Maurice, L., Taylor, R.G., Tindimugaya, C. et al. Characteristics of high-intensity groundwater abstractions from weathered crystalline bedrock aquifers in East Africa Hydrogeol J (2018). https://doi.org/10.1007/s10040-018-1836-9
From the GroFutures Consortium project and Groundwater Recharge Catalyst project
Crystalline Bedrock aquifers underlie about 40% of Sub-Saharan Africa and can generally sustain low-intensity abstraction. However, pumping rates and dependency is increasing in many areas, particularly for cities like Addis Ababa, Dakar, Nairobi and Dodoma. Projected growth in population and water demand for agriculture, plus the effects of climate change, mean that it is essential to develop a better understanding of the sustainable yields from these types of aquifers.
- The study focuses on five groundwater abstraction boreholes, 3 in Uganda, 2 in Tanzania.
- Long term groundwater records are only available for one of the boreholes and it shows that recharge happens more when the rainfall is more intense, which is often associated with periodic El Niño Southern Oscillation (ENSO) events.
- Chemical analysis of the water was used to determine the residence times of the groundwater (how long the water has been in the aquifer since it fell as rain). Overall, that most pumped water comes from modern recharge (within the last 10-60 years), so while abstractions are not mining pre-modern groundwater, there may be a component of older water that is coming out.
- Groundwater abstraction appears to be supported by recharge from across multiple years, rather than just the most recent wet season.
- The investigation of the five sites shows that long term, high intensity groundwater abstraction is possible from East African weathered crystalline basement aquifers, but the sustainability is constrained, in part, by the high inter-annual variability in recharge. Therefore operation of such pumping stations needs to include sustained monitoring of groundwater levels, pumping rates and rainfall as a minimum.
A research team, led by Prof. Alan MacDonald of BGS, has been awarded research funding by the UK Natural Environment Research Council (NERC) for a study entitled “Monitoring the impact of the 2015/16 El Nino on rural water insecurity in Ethiopia: learning lessons for climate resilience“
El Niño is a prolonged warming of sea surface temperatures in the central and east-central Pacific that occurs irregularly at 3-6 year intervals. El Niño weakens the trade winds and alters the monsoon pattern which affects global weather patterns and typically results in drought conditions in Southern Africa and Southeast Asia and enhanced rainfall in Eastern Africa and South America.
Continue reading New El Niño research grant awarded to UPGro investigators
re-posted from Grofutures.org
On April 4th and 5th 2016, members of the GroFutures Team visited the Makutapora Wellfield in central Tanzania to observe up close and with project partners, WamiRuvu Basin Water Office of the Ministry of Water, rare flood conditions that are associated with the 2015-16 El Niño Event and, it is expected, conditions favourable for episodic replenishment of the wellfield by recharge. In advance of the El Niño Event, the GroFutures Team established high-frequency sensors to monitor both surface water and groundwater levels resulting from what was expected to be anomalously heavy rainfall associated with the 2015-16 El Niño Event. The team was not disappointed by the rain but road conditions did present challenges to the downloading of data from installed sensors! After getting stuck twice in the very wet roads, the team will return again later in the year when conditions are drier. Nevertheless, a lot was learned from seeing the wellfield basin in flood.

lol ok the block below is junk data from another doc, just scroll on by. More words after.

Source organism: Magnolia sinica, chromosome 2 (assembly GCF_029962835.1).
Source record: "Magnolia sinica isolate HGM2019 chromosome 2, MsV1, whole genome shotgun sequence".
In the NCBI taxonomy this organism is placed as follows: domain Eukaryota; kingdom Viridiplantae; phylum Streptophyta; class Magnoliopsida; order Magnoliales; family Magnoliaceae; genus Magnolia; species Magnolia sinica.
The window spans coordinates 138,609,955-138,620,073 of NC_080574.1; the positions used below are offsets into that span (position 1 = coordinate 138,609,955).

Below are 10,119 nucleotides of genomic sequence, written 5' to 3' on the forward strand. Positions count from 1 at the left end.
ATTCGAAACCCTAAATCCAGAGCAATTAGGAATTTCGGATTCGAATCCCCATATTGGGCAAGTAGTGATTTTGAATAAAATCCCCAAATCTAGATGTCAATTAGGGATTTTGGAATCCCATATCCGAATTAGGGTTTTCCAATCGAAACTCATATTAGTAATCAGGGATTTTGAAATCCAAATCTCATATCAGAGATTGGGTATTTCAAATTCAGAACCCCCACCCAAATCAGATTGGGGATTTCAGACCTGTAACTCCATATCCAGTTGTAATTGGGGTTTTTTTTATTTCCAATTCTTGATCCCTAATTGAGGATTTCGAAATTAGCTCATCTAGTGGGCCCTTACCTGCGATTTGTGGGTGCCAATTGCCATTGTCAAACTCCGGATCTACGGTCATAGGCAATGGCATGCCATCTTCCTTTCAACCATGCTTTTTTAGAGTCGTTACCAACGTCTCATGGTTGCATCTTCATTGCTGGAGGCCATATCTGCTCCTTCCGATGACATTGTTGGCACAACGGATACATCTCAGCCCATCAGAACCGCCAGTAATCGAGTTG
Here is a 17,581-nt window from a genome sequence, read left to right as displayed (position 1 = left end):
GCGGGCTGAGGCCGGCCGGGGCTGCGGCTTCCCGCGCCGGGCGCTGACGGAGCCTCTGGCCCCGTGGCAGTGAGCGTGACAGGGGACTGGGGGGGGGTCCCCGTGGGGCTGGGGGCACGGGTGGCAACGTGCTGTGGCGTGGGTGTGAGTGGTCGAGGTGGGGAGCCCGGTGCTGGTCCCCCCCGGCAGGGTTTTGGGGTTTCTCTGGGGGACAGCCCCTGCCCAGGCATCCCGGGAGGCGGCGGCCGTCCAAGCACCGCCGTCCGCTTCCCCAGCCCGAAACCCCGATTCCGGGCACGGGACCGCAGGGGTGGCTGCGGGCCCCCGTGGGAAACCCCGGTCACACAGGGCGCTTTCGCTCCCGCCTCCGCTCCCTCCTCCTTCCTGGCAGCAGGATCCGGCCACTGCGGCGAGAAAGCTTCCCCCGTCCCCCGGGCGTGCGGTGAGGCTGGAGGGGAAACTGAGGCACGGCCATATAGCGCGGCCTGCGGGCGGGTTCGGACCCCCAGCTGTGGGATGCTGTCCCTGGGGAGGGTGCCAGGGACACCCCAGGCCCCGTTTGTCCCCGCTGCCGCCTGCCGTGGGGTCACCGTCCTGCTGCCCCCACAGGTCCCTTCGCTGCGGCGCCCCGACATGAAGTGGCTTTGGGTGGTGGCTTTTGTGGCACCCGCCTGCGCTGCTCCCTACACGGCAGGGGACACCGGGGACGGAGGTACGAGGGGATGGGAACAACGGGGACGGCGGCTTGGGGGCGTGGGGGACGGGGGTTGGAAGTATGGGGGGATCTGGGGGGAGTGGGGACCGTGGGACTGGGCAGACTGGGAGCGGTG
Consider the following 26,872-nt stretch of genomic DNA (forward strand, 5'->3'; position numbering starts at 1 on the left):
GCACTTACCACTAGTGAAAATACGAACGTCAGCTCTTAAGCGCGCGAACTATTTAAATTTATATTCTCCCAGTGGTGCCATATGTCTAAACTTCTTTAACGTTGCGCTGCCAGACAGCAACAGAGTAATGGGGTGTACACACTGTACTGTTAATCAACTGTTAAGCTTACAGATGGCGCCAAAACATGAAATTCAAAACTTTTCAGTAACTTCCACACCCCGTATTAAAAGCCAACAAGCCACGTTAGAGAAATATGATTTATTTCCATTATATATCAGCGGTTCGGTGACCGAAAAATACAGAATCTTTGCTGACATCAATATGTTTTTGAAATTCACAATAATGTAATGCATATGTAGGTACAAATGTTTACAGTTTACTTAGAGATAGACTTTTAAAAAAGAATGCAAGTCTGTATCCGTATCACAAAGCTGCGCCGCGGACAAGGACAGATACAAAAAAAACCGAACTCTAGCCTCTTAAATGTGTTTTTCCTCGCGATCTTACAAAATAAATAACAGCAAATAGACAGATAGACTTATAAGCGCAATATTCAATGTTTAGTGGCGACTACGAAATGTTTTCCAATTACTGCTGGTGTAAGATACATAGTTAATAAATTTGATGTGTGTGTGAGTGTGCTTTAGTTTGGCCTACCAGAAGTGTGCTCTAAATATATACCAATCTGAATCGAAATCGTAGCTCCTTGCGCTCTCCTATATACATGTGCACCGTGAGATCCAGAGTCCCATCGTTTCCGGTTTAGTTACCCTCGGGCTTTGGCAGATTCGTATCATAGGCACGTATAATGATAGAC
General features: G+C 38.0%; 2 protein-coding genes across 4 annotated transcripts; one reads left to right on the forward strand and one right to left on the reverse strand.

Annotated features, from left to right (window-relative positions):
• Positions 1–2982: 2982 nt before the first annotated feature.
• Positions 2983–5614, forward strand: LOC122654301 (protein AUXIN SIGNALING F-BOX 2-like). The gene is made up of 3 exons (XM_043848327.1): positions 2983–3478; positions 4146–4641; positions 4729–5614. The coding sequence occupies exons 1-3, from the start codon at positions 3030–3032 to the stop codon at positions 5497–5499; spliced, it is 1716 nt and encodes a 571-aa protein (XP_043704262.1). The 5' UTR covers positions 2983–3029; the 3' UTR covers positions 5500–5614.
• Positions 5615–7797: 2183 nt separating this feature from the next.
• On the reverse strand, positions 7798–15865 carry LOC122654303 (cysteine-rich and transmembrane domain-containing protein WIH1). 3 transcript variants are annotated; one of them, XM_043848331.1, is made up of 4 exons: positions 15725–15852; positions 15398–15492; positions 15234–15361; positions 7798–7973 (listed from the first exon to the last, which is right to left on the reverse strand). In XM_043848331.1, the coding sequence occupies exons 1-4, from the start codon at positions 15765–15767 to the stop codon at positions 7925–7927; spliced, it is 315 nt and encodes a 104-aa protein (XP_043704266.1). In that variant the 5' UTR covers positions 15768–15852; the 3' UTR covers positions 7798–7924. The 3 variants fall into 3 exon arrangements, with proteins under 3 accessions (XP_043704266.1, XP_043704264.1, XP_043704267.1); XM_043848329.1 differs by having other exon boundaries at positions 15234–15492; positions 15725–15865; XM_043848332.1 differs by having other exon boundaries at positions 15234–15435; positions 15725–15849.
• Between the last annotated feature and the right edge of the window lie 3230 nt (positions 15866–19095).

Under the heading “Using groundwater to reduce poverty” the GroFutures Team in Tanzania led by Japhet Kashaigili, Andrew Tarimo and Devotha Mosha hosted the GroFutures Inception Workshop in Iringa on March 31st 2016. It was opened by the District Commissioner for Iringa, Hon. Richard Kasesela, and was attended by national, basin-level and local stakeholders (listed below) who discussed current groundwater use and management in the Great Ruaha Sub-Catchment of the Rufiji Basin and as well as both proposed and potential groundwater development pathways that might best reduce poverty. The event was featured on national television news in Tanzania (see clip here) and leading newspapers.
The GroFutures team is working with the Tanzanian Ministry of Water to establish automated, high-frequency monitoring to examine how heavy rains associated with the El Niño Southern Oscillation (ENSO) replenish vital groundwater resources.
The team from Sokoine University of Agriculture (Japhet Kashaigili, PhD student Richard Festo) and UCL (Richard Taylor, PhD Student David Seddon) are working with the WamiRuvu Basin Water Office in a small semi-arid basin (Makutapora) in central Tanzania which features a wellfield that supplies the capital city, Dodoma, with safe water. Groundwater withdrawals have risen sharply in recent years and there is considerable uncertainty regarding the sustainability of this supply. Previous research led by members of the GroFutures Team showed that replenishment occurs episodically, on average just 1 year in 5, and usually in association with El Niño events.
In anticipation of the “Godzilla” El Niño event this year, the team is setting up instruments to monitor hourly groundwater levels and river stage (level) to investigate how heavy rains replenish groundwater at the Makutapora Wellfield. These observations will inform not only sustainable management of wellfield itself but also strategies for amplifying replenishment here and in other similar tropical semi-arid locations.